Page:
Antarctic Volcanoes: An Article in Live Science

9 Dec

It is often difficult for the non-scientist to understand why and where volcanoes are likely to erupt. An article in ‘Live Science’ by Becky Oskin (28 Oct. 2013) sheds light on an extra mystery following discussion with Reinhard Werner of GEOMAR, the Helmholtz Centre for Ocean Research in Kiel, Germany

The classic mode for volcanic eruption is that when  tectonic plates move. magma hot spots (signaled by a mantle plume, which is a hot upwelling from below the earth’s crust), breaks through gaps between the plates, resulting in a volcano. As the tectonic plate moves, new volcanoes erupt and those no longer open to magma below the earth’s crust, become dormant.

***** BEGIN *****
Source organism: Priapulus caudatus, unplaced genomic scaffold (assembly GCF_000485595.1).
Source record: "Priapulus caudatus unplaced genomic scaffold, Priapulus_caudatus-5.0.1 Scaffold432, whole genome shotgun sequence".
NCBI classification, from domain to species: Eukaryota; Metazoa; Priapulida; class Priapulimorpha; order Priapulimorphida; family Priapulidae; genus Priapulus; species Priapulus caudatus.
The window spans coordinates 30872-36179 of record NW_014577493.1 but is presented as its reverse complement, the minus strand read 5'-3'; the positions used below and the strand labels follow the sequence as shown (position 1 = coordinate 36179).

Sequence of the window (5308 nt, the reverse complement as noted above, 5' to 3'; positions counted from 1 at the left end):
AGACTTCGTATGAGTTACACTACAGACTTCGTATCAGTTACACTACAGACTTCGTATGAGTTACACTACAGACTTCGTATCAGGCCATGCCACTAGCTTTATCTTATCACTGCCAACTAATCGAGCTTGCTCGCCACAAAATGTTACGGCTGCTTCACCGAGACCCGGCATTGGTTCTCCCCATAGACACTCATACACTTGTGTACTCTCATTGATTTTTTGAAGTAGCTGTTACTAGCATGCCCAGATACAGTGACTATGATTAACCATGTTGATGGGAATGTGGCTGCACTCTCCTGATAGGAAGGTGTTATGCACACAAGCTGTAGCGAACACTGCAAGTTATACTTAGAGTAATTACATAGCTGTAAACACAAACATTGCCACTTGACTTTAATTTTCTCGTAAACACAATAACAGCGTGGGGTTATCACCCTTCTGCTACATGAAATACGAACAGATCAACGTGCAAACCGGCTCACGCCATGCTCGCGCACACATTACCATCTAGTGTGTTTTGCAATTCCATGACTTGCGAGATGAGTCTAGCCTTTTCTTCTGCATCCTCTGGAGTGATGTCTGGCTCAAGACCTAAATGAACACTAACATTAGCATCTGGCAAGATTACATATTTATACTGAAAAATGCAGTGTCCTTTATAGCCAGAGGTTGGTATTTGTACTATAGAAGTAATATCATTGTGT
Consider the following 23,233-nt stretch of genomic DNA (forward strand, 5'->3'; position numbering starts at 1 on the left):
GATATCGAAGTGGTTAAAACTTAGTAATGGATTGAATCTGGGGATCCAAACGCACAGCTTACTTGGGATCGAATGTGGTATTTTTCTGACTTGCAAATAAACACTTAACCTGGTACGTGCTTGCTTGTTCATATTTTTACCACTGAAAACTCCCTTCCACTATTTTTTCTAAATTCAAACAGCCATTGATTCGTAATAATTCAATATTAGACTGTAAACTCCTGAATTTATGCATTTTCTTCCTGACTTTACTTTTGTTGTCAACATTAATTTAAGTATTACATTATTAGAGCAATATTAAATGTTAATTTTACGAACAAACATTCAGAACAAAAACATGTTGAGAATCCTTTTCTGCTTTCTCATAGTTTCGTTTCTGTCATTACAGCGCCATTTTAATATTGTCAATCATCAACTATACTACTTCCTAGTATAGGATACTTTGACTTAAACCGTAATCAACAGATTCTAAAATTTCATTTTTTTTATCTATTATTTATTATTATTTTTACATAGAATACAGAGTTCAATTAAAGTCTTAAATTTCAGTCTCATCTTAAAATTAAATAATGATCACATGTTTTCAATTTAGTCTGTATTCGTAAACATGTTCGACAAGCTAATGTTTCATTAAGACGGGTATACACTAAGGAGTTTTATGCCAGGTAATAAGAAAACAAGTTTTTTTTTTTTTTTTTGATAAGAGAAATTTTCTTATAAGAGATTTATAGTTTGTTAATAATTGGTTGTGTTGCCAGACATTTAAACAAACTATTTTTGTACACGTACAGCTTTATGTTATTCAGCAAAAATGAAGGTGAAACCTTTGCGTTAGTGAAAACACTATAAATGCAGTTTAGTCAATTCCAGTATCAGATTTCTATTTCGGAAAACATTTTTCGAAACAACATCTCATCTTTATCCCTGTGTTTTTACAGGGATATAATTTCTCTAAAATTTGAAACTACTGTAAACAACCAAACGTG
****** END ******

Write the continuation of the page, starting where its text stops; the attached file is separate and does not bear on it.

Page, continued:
But on the West Coast of Antarctica, no hot spots could be discovered in a group of eight large volcanoes, the Marie Byrd Seamounts. How were they formed? Isotopic dating finds that these volcanoes were formed when part of the earth’s crust poles apart 60 million years ago and the fractures allowed fossilised mantle plume material to escape to the surface. Since they formed over a long period of time and in the same area, a hotspot is not a tenable theory, though studies have shown that more than one type of magma fed the volcanoes which resemble those found in volcanic fields offshore New Zealand.

Antarctica always sets science a problem and continues to be at the cutting edge.

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